Stacey Coote is a Legal Procurement Expert and a Partner at Coote O’Grady, a specialist Legal Procurement Consultancy.

Grab A Cheeky Donut! 5 Procurement Resolutions You Can Actually Keep

It’s that time of year again. January has come and gone and you’ve realised that, despite the best of intentions, you’re not actually going to deliver on your personal New Year’s resolutions.

Rather than despairing about all those unrealistic “get fit” goals, how about refocusing your energies on some professional resolutions that will truly benefit your procurement career? The beauty of these targets is that they can actually be met, and won’t be broken in a cheeky late-night fridge raid.

The year has barely begun but we’ve already heard some profound advice from procurement leaders around the world, but here’s the skinny – the real McCoy – the five goals you REALLY need to focus on to reach the top.

So, grab a donut (breaking a healthy-eating resolution while doing so), adjust your focus and rebuild your resolutions to become a world-beater in 2017.

  1. Get tech-savvy

Late last year, I predicted that IT procurement professionals will become the next generation of CPOs (Chief Procurement Officers).

So, if you want to stay in the race, you’ll need to get tech-savvy very quickly. This means making the time to upskill yourself so you will have the confidence to make decisions such as:

Decision Skill-set
Whether to store your company’s precious customer data in the cloud or in data centers. Learn about big data analytics and understand the benefits of the cloud versus data centers.
How to protect your company’s IP and customers’ privacy from hackers. Keep up-to-date with the rapidly changing (and fascinating) world of cyber-security.
How to comply with privacy legislation. Build a relationship with your organisation’s lawyers to learn about data protection laws.
Which technology vendors you should (or shouldn’t) tie your company’s future to. Familiarise yourself with the technology landscape and the big players.

2. Become a Play Maker

Last year on Procurious we talked a lot about procurement’s game changers.

When visualising what type of procurement professional you want to be, you could do worse than become what The GC Index calls “The Play Maker”. It reads a little like a horoscope, but to quote – “Perfectly placed right in the intersection of all GC Index’s four profiles, this individual is interested in people and relationships. They’re best equipped to take on the all-important task of stakeholder engagement, but also managing upwards (C-level) and outwards (supply markets). Play Makers at their best will lead through building productive relationships and helping others to do the same”.

To me, the Play Maker sounds like the perfect procurement professional. A relationship expert who is equally at ease managing the C-suite and suppliers will go a long way very fast.

BME’s landmark Procurement 4.0 study also highlighted how procurement will need to network both vertically and horizontally, inside and outside the organization, to thrive in Industry 4.0.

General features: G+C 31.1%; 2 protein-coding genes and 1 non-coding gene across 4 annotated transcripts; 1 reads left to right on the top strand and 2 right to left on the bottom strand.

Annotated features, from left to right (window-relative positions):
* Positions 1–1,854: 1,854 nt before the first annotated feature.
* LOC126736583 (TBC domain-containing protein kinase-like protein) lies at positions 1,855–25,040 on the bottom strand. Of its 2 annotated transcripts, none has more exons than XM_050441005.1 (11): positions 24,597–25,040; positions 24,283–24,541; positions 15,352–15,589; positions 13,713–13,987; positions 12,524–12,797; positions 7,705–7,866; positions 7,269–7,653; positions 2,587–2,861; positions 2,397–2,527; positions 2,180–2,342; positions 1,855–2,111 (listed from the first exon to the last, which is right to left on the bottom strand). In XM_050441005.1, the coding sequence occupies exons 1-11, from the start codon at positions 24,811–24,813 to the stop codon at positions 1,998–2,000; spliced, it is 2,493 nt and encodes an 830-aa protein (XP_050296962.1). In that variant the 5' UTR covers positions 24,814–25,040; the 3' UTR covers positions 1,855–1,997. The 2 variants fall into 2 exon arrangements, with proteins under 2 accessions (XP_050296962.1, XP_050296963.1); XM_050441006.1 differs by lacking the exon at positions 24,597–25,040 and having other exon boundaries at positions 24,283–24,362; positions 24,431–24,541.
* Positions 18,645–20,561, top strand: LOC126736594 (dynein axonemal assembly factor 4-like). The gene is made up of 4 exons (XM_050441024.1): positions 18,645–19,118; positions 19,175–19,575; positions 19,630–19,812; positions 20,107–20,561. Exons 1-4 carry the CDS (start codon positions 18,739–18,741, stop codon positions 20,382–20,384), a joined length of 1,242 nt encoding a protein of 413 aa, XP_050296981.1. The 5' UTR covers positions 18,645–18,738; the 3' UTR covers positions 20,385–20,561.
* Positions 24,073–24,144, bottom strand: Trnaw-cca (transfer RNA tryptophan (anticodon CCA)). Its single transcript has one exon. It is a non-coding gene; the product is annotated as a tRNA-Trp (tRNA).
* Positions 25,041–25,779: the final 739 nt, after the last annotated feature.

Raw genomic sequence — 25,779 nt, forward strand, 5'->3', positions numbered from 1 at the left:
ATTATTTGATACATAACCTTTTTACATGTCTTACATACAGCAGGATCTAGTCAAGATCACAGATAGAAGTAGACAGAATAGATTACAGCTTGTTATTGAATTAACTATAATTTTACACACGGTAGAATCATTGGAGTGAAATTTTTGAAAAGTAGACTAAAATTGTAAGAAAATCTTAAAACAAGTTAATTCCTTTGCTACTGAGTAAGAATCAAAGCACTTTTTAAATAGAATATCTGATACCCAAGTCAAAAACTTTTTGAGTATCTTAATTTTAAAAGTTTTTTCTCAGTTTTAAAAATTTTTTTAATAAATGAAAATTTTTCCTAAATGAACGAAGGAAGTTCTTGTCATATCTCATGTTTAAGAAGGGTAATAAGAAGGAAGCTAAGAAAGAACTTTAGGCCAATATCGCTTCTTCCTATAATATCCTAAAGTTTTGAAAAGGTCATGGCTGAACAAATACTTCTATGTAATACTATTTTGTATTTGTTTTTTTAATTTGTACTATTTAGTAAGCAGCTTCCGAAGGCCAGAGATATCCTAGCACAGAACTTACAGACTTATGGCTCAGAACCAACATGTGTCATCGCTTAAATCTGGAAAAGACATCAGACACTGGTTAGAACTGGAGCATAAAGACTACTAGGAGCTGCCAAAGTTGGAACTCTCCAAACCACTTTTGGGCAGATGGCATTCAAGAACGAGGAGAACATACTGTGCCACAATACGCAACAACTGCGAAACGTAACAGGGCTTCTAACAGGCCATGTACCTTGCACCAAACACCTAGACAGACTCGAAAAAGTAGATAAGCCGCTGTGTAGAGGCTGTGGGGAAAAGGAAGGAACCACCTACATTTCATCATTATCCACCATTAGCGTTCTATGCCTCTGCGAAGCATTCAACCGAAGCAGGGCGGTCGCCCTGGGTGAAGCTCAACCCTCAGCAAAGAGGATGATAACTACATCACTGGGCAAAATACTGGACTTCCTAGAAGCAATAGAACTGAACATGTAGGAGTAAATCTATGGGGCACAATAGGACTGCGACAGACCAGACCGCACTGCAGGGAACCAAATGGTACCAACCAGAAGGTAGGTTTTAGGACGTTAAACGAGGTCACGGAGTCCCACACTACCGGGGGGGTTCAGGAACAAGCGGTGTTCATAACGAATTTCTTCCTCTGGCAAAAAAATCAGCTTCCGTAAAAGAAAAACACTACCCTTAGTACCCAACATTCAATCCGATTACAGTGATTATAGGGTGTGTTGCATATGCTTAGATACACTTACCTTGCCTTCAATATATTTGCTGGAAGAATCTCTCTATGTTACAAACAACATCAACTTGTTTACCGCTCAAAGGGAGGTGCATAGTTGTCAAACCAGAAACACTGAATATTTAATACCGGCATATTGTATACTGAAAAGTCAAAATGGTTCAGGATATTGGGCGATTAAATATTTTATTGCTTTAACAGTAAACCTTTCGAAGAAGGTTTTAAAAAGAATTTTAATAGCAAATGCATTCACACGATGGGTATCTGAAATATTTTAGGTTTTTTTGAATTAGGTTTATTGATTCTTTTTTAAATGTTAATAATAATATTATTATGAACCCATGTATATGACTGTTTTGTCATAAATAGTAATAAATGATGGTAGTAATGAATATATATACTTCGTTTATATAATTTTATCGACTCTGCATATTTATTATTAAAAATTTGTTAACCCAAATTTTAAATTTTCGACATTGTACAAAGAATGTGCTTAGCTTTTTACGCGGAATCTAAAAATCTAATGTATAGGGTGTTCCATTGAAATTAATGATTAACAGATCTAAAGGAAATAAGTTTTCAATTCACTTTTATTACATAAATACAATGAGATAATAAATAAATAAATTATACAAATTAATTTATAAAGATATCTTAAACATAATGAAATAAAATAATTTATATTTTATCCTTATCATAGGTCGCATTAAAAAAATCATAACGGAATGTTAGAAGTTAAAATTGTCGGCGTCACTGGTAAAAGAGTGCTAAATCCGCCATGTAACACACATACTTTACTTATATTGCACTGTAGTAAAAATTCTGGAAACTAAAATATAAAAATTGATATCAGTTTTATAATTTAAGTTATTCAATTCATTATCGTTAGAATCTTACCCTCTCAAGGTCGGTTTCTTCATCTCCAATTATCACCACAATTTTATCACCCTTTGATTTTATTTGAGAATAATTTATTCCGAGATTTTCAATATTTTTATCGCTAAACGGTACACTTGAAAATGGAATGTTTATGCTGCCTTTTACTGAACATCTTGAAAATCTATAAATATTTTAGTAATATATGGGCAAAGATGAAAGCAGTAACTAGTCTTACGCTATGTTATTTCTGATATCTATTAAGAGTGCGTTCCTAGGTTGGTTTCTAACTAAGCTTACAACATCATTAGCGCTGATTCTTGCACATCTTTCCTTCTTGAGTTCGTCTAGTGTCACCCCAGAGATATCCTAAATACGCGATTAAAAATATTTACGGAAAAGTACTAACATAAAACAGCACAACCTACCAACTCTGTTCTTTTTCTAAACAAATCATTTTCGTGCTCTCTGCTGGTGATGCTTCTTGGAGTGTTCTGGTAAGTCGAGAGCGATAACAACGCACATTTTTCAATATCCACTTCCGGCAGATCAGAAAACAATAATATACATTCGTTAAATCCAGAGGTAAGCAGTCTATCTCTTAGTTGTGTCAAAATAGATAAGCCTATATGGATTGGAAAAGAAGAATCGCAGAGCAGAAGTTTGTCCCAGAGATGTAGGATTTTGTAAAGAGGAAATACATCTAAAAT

1. Put on a show

CPOs today are paid to drive global change and (in case you didn’t know), storytelling lies at the heart of every successful change programme.

I recommend that CPOs and other change-drivers adopt the “the Disney formula”, which involves a core idea (the story) being cleverly communicated through a number of different channels. This technique can be easily adapted into a formula that’s relevant for procurement pros: “the book, the movie, the merchandise, the ride – and the tweet”!

If you can’t see how Disney’s storytelling formula could be adapted to your change-management programme, there’s no need to reinvent the wheel. Save yourself some time and energy by finding your own inspirational company who demonstrate best-practice, steal their formula, and get to work!

  1. Network your face off

The “n-word” makes most people cringe and break into a cold sweat – but overcoming your fears and mastering the art of networking is well-worth the effort.

Inspired by Kathryn Minshew’s piece for the Harvard Business Blog titled “Network Your Face Off”, Kate Lee of Fronetics wrote a clever blog article for Procurious where she gave seven reasons why you should focus on developing your network in 2017.

Here are the facts – professionals with larger networks earn larger salaries, they’re offered more professional opportunities, they stay in their jobs longer, they are more “in the know”, and (last but not least), they’re happier!

  1. Cyber-study

If one of your resolutions is to build a habit of continuous learning, you’ll need to throw out your old perceptions of professional development and adapt to the brave new (online) world. You can now access the latest thinking and procurement insights on your laptop, smartphone or other device, 24 hours a day, 7 days a week, 365 days a year. This means there is absolutely no excuse for you not to be plugging those career competency gaps!

Procurious’ learning section is organised into bite-sized microlearning videos ranging from 2–12 minutes, giving you the ability to learn from the best in the business in the time it takes to fetch a coffee.

Never forget that simply asking questions is often the best way to get the answers you need. With 19,000 members (and counting) on Procurious, the possibilities to engage in insightful and relevant discussions are limitless.

Finished your cheeky donut? While you’re picking at the crumbs, let’s make a commitment – to our professional selves, to our procurement teams and to our companies – to supercharge our procurement efforts this year with relevant and achievable career goals. Here’s to an exciting and transformative 2017 for everyone!